Prime Minister Justin Trudeau will address Canadians in a national broadcast Wednesday evening, just hours after his government is scheduled to unveil its updated policy agenda in a Speech from the Throne.
The rare national address was announced as Canada’s senior public health officials warned Tuesday that a surge in COVID-19 cases is coming unless people reduce their contacts with others.
The evening address will include a summary of the government’s plans in the Throne Speech to fight the virus and economically recover, Mr. Trudeau’s spokeswoman said. “The Prime Minister will address Canadians directly on the urgency of fighting COVID-19 as we face down the prospect of a second wave of the virus,” Ann-Clara Vaillancourt said.
Several national broadcasters confirmed Tuesday that they intend to carry the address live at 6:30 p.m. Eastern Time. Mr. Trudeau is expected to speak for 15 minutes, followed by a combined 15 minutes for the opposition parties. Conservative Leader Erin O’Toole and Bloc Québécois Leader Yves-François Blanchet are both in quarantine after testing positive for COVID-19. Mr. O’Toole’s office said it is reviewing the information before deciding how the party will use its televised time.
Mr. Trudeau’s decision to speak to Canadians so soon after the Throne Speech will likely divert public attention from Governor-General Julie Payette, who is responsible for reading the speech. Ms. Payette is facing allegations of workplace harassment that have led to an external review.
Several government sources told The Globe on Tuesday that the Prime Minister’s televised message will primarily focus on the contents of the Throne Speech and the need for the public to follow health advice. The Globe is not identifying the sources, as they were not authorized to comment publicly on the matter.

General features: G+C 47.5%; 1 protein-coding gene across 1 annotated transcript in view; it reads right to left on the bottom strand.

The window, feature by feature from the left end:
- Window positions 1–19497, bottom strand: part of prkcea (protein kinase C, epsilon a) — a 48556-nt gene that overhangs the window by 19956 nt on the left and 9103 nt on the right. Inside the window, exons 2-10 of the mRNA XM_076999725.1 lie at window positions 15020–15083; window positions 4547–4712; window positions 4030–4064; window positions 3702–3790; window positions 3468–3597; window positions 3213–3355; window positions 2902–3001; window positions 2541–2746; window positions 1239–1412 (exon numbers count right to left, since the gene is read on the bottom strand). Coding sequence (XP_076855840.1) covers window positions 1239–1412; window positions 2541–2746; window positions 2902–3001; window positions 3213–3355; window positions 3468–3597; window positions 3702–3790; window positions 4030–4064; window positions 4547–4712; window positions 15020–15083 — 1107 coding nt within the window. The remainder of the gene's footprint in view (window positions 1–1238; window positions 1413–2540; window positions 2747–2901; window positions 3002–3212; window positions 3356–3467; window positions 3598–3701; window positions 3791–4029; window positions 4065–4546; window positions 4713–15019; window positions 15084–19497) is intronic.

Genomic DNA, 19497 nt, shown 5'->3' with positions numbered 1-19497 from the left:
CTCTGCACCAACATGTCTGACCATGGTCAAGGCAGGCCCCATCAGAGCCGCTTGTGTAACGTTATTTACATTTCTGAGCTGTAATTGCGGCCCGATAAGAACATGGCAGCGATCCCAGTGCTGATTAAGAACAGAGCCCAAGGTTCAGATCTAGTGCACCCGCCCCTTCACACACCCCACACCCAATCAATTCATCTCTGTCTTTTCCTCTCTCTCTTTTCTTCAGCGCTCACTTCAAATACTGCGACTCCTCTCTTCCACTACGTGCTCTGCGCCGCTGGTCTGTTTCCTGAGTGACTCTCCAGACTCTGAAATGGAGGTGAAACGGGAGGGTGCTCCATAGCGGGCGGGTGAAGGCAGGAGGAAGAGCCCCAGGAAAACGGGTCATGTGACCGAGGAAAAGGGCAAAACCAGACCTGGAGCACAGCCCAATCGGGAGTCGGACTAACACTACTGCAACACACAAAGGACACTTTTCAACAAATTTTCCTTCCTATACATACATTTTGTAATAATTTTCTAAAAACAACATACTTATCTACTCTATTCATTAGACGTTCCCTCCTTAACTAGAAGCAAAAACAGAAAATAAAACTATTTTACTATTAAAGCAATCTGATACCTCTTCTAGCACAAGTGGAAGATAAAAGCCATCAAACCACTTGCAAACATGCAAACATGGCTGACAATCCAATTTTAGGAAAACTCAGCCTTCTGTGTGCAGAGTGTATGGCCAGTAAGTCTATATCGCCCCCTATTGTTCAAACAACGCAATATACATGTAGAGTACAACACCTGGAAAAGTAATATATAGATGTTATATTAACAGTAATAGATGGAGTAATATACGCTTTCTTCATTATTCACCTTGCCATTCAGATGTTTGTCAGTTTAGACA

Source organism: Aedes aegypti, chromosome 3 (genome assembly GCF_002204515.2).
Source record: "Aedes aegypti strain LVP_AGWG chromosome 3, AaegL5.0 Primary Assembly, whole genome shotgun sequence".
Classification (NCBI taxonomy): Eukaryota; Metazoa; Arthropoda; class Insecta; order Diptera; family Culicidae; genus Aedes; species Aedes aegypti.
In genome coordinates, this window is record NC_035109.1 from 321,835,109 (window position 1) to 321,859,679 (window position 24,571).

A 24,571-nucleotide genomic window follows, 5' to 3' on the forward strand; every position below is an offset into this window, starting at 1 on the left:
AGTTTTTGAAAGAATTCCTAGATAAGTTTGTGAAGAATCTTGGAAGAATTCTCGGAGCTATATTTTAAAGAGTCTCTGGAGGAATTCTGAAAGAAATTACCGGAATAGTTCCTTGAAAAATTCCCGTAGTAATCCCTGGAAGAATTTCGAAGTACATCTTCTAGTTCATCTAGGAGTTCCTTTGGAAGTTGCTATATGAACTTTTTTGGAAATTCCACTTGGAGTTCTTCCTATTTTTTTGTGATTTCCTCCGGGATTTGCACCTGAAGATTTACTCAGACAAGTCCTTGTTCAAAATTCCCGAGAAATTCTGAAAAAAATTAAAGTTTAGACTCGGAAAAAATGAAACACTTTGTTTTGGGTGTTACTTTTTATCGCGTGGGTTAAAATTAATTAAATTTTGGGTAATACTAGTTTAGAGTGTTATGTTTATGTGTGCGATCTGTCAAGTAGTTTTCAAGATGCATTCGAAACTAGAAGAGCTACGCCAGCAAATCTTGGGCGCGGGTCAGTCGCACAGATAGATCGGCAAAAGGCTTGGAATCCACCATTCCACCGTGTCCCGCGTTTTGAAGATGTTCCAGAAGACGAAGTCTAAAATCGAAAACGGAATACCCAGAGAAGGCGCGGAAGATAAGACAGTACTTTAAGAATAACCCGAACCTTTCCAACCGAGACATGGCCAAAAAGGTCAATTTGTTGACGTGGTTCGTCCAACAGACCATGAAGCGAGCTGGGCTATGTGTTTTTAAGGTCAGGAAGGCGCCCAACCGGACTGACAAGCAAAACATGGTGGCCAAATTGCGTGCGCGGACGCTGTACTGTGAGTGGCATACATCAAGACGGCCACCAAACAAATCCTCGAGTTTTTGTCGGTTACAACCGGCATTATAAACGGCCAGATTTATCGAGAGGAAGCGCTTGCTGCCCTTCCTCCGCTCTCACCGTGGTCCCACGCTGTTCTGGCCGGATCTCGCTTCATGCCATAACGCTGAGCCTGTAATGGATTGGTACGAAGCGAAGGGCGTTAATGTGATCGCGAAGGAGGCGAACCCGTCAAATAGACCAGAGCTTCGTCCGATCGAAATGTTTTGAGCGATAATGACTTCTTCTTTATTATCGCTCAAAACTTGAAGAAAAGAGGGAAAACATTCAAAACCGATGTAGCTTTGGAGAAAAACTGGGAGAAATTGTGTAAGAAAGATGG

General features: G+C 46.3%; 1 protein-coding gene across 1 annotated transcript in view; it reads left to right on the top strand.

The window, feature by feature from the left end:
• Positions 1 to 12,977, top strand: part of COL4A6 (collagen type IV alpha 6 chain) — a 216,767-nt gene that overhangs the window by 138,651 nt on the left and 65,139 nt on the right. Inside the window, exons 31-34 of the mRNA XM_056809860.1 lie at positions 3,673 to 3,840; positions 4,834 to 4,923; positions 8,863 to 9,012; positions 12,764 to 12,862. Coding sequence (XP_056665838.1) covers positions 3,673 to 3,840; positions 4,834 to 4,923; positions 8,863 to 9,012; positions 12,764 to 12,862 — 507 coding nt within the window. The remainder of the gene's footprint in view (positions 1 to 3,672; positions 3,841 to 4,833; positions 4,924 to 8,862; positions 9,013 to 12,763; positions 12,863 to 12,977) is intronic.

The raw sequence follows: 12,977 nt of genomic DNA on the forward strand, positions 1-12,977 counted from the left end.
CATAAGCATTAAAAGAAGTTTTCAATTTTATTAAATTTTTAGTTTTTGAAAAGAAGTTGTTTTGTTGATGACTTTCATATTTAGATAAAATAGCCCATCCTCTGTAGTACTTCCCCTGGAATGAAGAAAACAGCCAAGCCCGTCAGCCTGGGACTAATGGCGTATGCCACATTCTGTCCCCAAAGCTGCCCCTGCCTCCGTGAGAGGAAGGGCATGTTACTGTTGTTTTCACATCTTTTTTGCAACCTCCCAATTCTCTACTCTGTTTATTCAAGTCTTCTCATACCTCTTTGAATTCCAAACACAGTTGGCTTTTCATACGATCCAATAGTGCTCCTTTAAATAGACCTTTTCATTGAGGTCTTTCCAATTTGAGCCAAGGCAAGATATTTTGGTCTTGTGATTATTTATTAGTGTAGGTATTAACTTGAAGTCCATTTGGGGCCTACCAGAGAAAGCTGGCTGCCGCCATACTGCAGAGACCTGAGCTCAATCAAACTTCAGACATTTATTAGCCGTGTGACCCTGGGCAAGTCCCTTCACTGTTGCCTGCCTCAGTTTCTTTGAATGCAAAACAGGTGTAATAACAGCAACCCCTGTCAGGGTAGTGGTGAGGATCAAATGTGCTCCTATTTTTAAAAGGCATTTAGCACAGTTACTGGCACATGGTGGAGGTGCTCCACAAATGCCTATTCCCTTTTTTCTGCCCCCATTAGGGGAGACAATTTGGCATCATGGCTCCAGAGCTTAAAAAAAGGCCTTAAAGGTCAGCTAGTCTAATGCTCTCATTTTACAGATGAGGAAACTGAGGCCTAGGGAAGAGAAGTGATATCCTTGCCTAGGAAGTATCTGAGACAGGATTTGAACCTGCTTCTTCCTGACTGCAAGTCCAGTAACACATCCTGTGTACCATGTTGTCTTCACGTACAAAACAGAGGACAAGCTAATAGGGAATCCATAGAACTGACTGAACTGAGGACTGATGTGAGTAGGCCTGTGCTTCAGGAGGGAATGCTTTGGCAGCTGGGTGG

Global News vice-president Kenton Boston said the network received assurances from the government that Mr. Trudeau is not planning a political address.
“We do not provide airtime for political broadcasts,” he said in an e-mail to The Globe. “When approached, we demanded and received assurances that the PM’s request was based on urgent national importance to the Canadian public and was not a political address.”
One senior government official has told The Globe that the Throne Speech will cover three main themes: the immediate need for dealing with the pandemic in areas such as public health, support programs for Canadians who have lost income from the pandemic, and the longer-term economic recovery. The third section is expected to include a focus on climate change. The official also said the government is prepared to spend whatever is necessary to support the economy, but that the focus is on short-term spending that can be phased out as the pandemic eases.
The government’s messaging on its priorities has shifted since Mr. Trudeau announced in August that a new Throne Speech was coming. He initially promised an “ambitious plan” with a heavy climate change focus, but he and his ministers adjusted the emphasis back to the pandemic as public health officials warned of a second wave of COVID-19.